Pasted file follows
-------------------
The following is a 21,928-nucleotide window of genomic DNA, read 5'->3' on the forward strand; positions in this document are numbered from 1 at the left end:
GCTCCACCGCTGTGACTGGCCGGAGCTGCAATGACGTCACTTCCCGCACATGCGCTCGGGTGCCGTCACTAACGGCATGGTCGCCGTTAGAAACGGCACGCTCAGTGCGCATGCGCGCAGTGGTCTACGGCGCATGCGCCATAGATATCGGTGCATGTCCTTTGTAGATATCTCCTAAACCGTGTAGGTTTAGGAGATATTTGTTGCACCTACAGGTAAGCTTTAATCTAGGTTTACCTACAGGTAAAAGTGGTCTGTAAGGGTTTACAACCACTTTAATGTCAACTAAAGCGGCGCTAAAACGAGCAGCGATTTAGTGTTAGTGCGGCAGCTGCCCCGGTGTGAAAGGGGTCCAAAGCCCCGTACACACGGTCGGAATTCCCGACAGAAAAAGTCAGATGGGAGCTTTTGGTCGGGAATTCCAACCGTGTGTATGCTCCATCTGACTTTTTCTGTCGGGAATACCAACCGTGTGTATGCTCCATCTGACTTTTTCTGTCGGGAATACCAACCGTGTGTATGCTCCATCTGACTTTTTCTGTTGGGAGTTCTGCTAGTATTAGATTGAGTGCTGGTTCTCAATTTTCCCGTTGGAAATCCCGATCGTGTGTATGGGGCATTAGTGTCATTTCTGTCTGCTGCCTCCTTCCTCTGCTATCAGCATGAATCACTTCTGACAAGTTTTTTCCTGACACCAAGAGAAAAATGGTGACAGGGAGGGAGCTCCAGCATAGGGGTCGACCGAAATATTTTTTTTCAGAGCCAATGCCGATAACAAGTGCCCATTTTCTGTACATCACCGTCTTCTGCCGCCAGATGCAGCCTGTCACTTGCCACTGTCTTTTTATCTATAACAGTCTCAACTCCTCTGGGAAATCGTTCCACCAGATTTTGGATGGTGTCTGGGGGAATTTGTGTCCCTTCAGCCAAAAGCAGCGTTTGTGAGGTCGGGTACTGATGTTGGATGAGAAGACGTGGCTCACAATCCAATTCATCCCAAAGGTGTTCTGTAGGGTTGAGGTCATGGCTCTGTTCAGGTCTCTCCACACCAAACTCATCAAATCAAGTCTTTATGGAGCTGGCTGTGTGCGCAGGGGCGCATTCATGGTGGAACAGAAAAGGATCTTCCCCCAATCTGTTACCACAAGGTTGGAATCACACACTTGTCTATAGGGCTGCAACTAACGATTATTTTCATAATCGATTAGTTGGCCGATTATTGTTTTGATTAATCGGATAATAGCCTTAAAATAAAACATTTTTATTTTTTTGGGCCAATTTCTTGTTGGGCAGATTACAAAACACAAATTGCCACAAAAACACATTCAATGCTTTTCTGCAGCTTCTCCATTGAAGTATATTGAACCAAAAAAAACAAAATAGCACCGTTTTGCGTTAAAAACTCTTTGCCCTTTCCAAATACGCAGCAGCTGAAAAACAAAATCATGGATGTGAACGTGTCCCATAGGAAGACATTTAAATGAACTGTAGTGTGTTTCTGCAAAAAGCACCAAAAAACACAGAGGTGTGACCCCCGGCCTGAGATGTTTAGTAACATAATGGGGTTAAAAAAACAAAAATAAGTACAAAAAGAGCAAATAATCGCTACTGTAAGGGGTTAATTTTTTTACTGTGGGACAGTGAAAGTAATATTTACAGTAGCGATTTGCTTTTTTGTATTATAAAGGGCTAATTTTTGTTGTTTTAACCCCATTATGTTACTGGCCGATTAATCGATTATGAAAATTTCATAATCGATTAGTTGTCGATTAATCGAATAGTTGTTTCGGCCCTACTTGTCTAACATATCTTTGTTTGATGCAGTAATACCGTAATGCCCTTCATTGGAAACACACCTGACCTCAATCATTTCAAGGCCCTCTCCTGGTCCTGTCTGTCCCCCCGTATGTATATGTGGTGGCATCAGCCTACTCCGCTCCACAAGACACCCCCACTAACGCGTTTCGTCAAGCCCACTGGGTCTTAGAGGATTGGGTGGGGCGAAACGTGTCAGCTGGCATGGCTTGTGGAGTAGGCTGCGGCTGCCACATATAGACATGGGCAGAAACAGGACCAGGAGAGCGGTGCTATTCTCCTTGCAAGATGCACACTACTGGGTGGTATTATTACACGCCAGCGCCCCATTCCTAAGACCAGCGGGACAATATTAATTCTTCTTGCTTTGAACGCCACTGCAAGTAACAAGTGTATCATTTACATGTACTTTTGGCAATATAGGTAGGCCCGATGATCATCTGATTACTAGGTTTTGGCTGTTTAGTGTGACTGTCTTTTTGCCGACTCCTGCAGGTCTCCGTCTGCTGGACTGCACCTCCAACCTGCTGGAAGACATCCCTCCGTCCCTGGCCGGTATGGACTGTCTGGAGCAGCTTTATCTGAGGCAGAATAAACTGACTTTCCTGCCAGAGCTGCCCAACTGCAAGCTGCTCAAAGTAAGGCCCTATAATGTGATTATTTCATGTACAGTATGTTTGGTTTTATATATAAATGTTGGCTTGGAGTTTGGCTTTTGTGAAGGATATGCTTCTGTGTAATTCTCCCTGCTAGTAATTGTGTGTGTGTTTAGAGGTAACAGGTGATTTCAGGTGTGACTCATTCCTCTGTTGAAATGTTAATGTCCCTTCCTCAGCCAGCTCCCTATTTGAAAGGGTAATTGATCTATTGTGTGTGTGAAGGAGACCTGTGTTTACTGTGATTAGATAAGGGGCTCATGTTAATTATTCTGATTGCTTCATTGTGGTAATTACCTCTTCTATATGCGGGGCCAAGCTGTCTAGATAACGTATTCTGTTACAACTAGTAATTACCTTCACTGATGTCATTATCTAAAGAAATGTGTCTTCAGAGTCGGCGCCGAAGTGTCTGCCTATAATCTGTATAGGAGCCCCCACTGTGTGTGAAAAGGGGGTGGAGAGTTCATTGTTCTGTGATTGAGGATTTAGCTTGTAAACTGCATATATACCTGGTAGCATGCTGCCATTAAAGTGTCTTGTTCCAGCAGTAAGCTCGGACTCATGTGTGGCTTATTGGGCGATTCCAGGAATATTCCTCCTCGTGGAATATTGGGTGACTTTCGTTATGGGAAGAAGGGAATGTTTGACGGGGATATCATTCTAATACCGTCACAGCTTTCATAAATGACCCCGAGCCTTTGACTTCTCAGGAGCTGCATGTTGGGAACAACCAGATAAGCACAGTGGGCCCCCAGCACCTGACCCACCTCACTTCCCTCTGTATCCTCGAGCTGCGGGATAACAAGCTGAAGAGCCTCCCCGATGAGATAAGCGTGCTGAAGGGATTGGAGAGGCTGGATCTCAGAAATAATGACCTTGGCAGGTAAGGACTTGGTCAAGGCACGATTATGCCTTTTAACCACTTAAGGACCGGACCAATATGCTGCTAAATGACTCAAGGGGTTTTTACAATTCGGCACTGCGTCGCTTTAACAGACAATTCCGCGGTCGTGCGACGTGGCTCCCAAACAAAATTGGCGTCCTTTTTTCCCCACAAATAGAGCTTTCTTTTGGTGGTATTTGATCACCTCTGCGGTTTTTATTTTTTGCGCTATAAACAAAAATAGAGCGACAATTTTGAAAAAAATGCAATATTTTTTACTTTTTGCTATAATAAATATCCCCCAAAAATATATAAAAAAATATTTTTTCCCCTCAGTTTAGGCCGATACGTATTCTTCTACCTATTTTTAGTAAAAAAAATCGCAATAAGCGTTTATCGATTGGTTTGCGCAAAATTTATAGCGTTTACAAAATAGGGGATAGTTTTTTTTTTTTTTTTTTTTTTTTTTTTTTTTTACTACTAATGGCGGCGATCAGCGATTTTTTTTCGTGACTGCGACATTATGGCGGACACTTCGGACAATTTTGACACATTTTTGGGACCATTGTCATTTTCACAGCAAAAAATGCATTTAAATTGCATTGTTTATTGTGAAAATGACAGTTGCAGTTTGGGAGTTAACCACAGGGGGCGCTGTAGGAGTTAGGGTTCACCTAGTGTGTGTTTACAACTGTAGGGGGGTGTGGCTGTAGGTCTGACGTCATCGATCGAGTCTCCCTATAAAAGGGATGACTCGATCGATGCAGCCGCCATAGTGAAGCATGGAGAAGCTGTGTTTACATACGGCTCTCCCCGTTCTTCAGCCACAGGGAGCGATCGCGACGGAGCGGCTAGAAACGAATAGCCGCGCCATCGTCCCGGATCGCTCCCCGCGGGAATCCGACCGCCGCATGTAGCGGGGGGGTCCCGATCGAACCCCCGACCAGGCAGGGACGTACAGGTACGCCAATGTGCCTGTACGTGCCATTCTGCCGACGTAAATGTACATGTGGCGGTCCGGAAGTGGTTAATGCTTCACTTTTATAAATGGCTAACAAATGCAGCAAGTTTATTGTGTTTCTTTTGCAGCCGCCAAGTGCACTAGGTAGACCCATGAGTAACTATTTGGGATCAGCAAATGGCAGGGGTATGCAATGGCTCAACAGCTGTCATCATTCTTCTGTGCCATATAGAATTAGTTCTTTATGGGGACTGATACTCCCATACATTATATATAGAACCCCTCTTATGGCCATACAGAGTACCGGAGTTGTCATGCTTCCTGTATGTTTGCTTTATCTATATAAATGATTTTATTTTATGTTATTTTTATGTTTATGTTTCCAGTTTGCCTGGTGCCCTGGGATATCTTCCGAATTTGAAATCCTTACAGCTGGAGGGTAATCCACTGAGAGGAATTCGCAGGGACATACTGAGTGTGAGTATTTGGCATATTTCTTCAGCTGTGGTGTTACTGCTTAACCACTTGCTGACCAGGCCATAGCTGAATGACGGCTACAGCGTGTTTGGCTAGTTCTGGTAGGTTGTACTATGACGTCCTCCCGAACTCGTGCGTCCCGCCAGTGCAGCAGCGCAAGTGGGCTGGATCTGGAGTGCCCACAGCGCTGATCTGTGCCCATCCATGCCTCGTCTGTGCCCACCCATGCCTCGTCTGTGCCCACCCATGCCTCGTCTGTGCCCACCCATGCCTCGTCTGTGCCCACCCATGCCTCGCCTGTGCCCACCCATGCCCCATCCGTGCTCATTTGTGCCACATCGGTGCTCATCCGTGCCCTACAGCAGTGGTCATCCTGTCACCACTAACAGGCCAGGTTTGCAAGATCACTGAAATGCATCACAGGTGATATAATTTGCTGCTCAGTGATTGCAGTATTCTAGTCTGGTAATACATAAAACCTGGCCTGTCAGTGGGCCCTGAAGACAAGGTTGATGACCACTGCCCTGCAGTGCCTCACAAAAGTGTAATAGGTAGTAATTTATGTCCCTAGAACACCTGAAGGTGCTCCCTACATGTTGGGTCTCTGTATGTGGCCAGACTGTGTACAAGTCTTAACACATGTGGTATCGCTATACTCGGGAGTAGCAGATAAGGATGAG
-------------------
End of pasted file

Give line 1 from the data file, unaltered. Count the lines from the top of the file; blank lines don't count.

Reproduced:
The following is a 21,928-nucleotide window of genomic DNA, read 5'->3' on the forward strand; positions in this document are numbered from 1 at the left end: